The bond in the fluorine molecule can also be explained by the molecular orbital theory . The s and p atomic orbitals of the individual atoms are combined to form binding and antibonding molecular orbitals. The 1s and 2s orbitals of the fluorine atoms become σ s and σ s * - bonding and antibonding molecular orbitals , respectively . Since these orbitals are completely filled with electrons , they do not add anything to the bond. The 2p orbitals become a total of six molecular orbitals with different energies. These are the binding σ p , π y and π z , as well as the corresponding antibonding σ p *, π y * and π z * molecular orbitals. The π orbitals have the same energy. If electrons are distributed in the molecular orbitals, it happens that both all binding and antibonding π * orbitals are completely occupied. This results in a bond order of (6–4) / 2 = 1 and a diamagnetic behavior, which is also observed.

Chemical properties

Fluorine is one of the strongest oxidants that are stable at room temperature . It is the most electronegative element and reacts with all elements except helium and neon. The reactions are usually violent. In contrast to all other halogens, fluorine reacts explosively with hydrogen as a solid at −200 ° C without light activation , forming hydrogen fluoride . Fluorine is the only element that reacts directly with the noble gases krypton , xenon and radon . At 400 ° C, xenon and fluorine form xenon (II) fluoride .

Many other substances also react vigorously with fluorine, including many hydrogen compounds such as water , ammonia , monosilane , propane or organic solvents . Fluorine reacts differently with water under different conditions. If small amounts of fluorine are poured into cold water, hydrogen peroxide and hydrofluoric acid are formed .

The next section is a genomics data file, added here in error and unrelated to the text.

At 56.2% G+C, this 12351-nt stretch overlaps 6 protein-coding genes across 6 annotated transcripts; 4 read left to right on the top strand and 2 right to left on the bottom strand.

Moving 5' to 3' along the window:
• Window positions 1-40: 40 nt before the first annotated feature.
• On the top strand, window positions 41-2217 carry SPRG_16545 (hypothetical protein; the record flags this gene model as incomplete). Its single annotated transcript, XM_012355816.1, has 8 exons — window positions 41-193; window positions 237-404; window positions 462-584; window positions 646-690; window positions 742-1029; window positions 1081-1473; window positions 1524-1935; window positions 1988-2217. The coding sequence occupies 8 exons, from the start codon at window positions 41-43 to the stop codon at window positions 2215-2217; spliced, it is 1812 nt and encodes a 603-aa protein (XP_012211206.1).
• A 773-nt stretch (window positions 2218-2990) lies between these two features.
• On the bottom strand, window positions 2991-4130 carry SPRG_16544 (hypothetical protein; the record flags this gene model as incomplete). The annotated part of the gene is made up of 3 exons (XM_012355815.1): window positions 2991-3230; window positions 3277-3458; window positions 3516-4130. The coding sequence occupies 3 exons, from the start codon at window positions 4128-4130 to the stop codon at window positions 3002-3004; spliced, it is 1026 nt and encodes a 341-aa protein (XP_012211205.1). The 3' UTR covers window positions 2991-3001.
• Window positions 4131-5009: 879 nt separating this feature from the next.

When an excess of fluorine reacts with small amounts of water, ice or hydroxides, on the other hand, the main products are oxygen and oxygen difluoride .

With solid materials, however, fluorine reacts more slowly and in a more controlled manner due to the smaller attack surface. In the case of many metals, the reaction with elemental fluorine leads to the formation of a passivation layer on the metal surface, which protects the metal from further attack by the gas. Since the layer is not tight at high temperatures or fluorine pressures, a further reaction of fluorine and metal can occur, which leads to the melting of the material. Since fresh metal is constantly exposed during melting, which is then ready to react with fluorine, it can ultimately even lead to an uncontrolled course of the reaction (so-called fluorine fire ).

Even plastics usually react in a very controlled manner with elemental fluorine at room temperature. As with metals, the reaction with fluorine also leads to the formation of a fluorinated surface layer in plastic.

Glass is inert to fluorine free from hydrogen fluoride at room temperature. At higher temperatures, however, a more or less rapid reaction is observed. This is due to fluorine atoms, which are formed by the thermal dissociation of the molecular fluorine and are therefore particularly reactive. The product of the reaction is gaseous silicon tetrafluoride . In contrast, traces of hydrogen fluoride lead to a rapid reaction even without heating.


Fluorine is one of 22 pure elements . Naturally occurring fluorine consists of 100% of the isotope 19 F. In addition, another 16 artificial isotopes from 14 F to 31 F and the isomer 18m F are known. Except for the isotope 18 F, which has a half-life of 109.77 minutes, all other artificial isotopes decay within zeptoseconds (10 −21 s) to a little over a minute.

18 F is used in cancer diagnostics in the form of fluorodeoxyglucose , fluoroethylcholine , fluoroethyl tyrosine or 18 F fluoride as a radionuclide in positron emission tomography (PET).

See also: List of Fluorine Isotopes